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Why sometimes I am late for work

Yesterday morning, Victoria’s babysitter was in a mood. I took off Victoria’s shoes and asked, “How are things?”

Ugh. Yesterday I was cleaning this house and I just sat down right there and thought, “What the hell am I doing in this bloody place?”

Where would you rather be?

There was a long pause and she sighed.

I want to go home. To my home.

I didn't say anything right away. Her home was British Guiana and it is no longer available as a destination. “Is it still a good home for you there?” was the most cautious phrasing I could come up with.

Oh, it is so beautiful there. And the people are good and they work. And you have your land and your house. When Alia visited, she cried when she had to come back here. You do not know.

You’re right about that. I was born right here and I’ve never lived anywhere else. I like it, but I don’t know how it is to live anywhere else.

This place. People are so lazy and greedy. What is there to like? Maybe if I came here from nothing, but I come from education. I come from property. I come from a fine family. You know, when Hali was little she brought home this form for me to fill out for school. Questions like “What have you accomplished since you came here?” “What have you learned?” I was so angry! They wanted to see people who came up from nothing, “Oh now I have a job and a home and la la la…” Well I put down exactly what I thought. I gave that teacher a piece of my mind. Hali took it to school and she got a 99 on that paper.

A 99! That’s something good about this country. Aren’t you glad you don’t live in a place where Hali might have turned in a paper like that and come home with her hands cut off?

I got her most baleful glare.

This country could use some decent punishments. Everybody gets away with everything here. I can tell you they would have hanged that Scott Peterson’s ass well before now if we were home!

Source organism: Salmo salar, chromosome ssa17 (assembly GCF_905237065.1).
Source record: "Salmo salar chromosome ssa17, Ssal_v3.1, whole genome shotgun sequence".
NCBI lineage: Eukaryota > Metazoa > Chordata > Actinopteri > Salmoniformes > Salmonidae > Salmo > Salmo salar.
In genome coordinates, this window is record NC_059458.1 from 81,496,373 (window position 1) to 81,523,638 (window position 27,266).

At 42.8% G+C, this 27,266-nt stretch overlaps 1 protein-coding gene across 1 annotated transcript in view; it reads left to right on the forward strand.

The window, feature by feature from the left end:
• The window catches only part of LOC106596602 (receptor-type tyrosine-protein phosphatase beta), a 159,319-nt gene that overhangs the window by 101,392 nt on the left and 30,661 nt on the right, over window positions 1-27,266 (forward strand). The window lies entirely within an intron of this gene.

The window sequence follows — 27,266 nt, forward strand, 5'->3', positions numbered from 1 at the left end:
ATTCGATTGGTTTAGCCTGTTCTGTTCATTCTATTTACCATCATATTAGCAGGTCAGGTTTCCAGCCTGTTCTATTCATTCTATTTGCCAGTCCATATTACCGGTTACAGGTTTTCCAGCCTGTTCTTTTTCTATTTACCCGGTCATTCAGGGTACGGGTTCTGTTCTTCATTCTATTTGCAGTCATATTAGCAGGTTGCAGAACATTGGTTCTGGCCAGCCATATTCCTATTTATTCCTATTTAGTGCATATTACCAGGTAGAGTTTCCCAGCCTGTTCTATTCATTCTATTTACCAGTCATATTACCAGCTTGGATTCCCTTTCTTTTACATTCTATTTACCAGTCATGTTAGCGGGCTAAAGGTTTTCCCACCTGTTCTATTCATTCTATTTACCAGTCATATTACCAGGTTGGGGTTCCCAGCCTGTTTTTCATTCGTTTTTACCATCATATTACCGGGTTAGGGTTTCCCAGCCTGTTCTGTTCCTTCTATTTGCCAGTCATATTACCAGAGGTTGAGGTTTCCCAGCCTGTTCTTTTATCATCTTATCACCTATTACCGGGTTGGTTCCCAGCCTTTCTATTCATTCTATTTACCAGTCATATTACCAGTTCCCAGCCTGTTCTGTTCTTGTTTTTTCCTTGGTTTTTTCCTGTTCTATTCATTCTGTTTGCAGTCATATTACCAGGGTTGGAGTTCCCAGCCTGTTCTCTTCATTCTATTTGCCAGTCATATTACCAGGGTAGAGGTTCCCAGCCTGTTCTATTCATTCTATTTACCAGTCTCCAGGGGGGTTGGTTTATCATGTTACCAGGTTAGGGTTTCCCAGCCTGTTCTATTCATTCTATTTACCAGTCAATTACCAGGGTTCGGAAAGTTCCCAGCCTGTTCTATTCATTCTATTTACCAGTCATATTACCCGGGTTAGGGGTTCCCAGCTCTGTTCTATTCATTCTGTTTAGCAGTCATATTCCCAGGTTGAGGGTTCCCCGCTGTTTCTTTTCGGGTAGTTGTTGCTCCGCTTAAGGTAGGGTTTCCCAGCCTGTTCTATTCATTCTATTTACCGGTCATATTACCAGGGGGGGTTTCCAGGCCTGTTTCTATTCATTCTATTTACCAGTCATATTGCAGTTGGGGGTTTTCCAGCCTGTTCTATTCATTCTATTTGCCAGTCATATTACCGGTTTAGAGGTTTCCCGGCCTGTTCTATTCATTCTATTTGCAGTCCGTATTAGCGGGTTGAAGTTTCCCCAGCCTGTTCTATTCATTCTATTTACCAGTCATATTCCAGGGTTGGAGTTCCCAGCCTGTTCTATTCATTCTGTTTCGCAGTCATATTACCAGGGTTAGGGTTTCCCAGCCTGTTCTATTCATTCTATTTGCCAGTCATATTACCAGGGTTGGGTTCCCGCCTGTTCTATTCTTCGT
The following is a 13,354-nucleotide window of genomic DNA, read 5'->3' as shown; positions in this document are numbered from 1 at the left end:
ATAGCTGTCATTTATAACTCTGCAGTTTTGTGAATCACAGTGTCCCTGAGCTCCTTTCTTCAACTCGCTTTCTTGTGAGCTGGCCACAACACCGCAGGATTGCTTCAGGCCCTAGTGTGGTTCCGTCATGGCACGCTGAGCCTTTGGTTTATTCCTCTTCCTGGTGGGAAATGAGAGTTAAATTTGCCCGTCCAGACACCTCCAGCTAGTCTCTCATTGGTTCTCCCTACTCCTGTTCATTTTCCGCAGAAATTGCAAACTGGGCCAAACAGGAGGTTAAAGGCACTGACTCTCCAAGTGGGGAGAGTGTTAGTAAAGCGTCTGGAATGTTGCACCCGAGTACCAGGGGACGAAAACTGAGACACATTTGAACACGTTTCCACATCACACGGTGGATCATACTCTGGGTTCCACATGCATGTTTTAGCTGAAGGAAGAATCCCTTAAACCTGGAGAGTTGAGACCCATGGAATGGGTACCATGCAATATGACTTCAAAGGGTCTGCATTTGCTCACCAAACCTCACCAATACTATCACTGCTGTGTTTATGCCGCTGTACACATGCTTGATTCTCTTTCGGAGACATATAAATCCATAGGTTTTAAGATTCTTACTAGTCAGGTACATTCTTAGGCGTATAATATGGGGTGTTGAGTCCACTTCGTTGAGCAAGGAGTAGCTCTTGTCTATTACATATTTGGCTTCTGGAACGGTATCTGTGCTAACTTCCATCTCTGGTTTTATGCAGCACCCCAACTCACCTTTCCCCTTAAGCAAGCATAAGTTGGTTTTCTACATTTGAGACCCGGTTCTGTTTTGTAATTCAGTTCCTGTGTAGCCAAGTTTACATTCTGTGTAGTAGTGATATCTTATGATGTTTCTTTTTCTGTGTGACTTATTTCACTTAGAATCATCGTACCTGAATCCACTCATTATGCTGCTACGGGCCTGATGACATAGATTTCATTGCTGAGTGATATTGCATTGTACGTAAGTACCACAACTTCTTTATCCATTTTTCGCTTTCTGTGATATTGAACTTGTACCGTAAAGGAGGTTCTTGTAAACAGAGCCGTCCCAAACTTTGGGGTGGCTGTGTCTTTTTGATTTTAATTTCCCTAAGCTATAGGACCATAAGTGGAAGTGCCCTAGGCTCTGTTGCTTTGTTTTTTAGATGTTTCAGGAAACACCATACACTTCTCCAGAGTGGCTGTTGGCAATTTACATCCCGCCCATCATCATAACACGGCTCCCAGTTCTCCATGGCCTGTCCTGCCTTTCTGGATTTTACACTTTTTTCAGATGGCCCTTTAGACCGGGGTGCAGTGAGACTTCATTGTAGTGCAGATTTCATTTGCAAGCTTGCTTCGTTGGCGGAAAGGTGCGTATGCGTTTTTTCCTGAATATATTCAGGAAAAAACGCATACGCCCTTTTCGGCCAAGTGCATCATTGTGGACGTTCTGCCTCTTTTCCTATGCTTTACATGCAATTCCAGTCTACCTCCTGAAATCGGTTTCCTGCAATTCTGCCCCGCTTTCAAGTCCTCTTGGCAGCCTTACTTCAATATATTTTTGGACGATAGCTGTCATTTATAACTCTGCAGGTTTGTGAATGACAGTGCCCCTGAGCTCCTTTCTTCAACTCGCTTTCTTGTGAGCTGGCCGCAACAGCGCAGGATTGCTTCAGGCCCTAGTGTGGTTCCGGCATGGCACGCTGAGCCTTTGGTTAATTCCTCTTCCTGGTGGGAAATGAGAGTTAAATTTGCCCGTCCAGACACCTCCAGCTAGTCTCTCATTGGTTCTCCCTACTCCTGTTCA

Things actually went downhill fast from there. She has some really ugly thoughts and doesn’t mind sharing them with me. Anyway, it took a while before we reached a good stopping point. I skipped lunch to make up for being tardy and she was feeling better by the afternoon when I came to get Victoria.

Comments

( 4 comments — Leave a comment )
efbq
Aug. 19th, 2004 02:27 pm (UTC)
That's a lot of bitterness...
I hope she's not like that often. Did you have any issues leaving Victoria with her?
koralleen
Aug. 19th, 2004 05:54 pm (UTC)
Re: That's a lot of bitterness...
None. I've seen no evidence that she burdens toddlers with her cares. When we first met, I was worried about her extreme un-PCness but we talk about it a lot and have agreed to disagree. She thinks I'm a kook. I think she's fantastic with kids.
dragonfly1867
Aug. 19th, 2004 07:49 pm (UTC)
It is an interesting perspective. I can understand her being frustrated--so often we perceive immigrants as downtrodden, oppressed folks who came here seeking a better life, especially if they are people we identify as being minorities. I don't know a whole lot about the history of British Guiana and of course I don't know the circumstances under which she came to America. But I do remember meeting a young Pakistani woman about 5 years ago. She was just completing her degree at Oberlin and was returning to Pakistan to teach. I believe she had been born in Pakistan, but lived for quite a while in the US even before she went to Oberlin. She was very excited and happy to be returning to Pakistan and I had a hard time understanding why she would even want to leave the States, surely things were better here. And she tried to explain it, but the best I could understand is that Pakistan was still home to her, she fit in there, she still didn't feel quite part of America.

It's too bad that your babysitter's prejudices are so apparent. While I sympathize, I think I would have a hard time dealing with her. I am not outspoken enough to call people out on their racism, but it makes me uncomfortable, so usually I just avoid people like that.
koralleen
Aug. 19th, 2004 10:10 pm (UTC)
She thinks that her age and experiences entitle her to extrapolate grand theories from anecdotes (not always factual or first-hand ones, either). She does not mind being challenged; most people do. It's interesting to be able to ask someone about these things--usually they'd just clam up if they sensed I was not like-minded. I think I'm lucky to have met her.

She's got harsh words for grownups, but she's uniformly kind to kids. Some of her friends and relatives are from the same groups she rails about. Logic is not her strong suite, but I guess you could say that categorically of bigots.

She is unbelievably generous with her time and stuff. I had considered fleeing after our first couple months together, but I'm glad I didn't. It's not just that she's a fascinating character--which she is--but I am honestly fond of her. Even if she keeps me from getting to the office on time now and again.
( 4 comments — Leave a comment )

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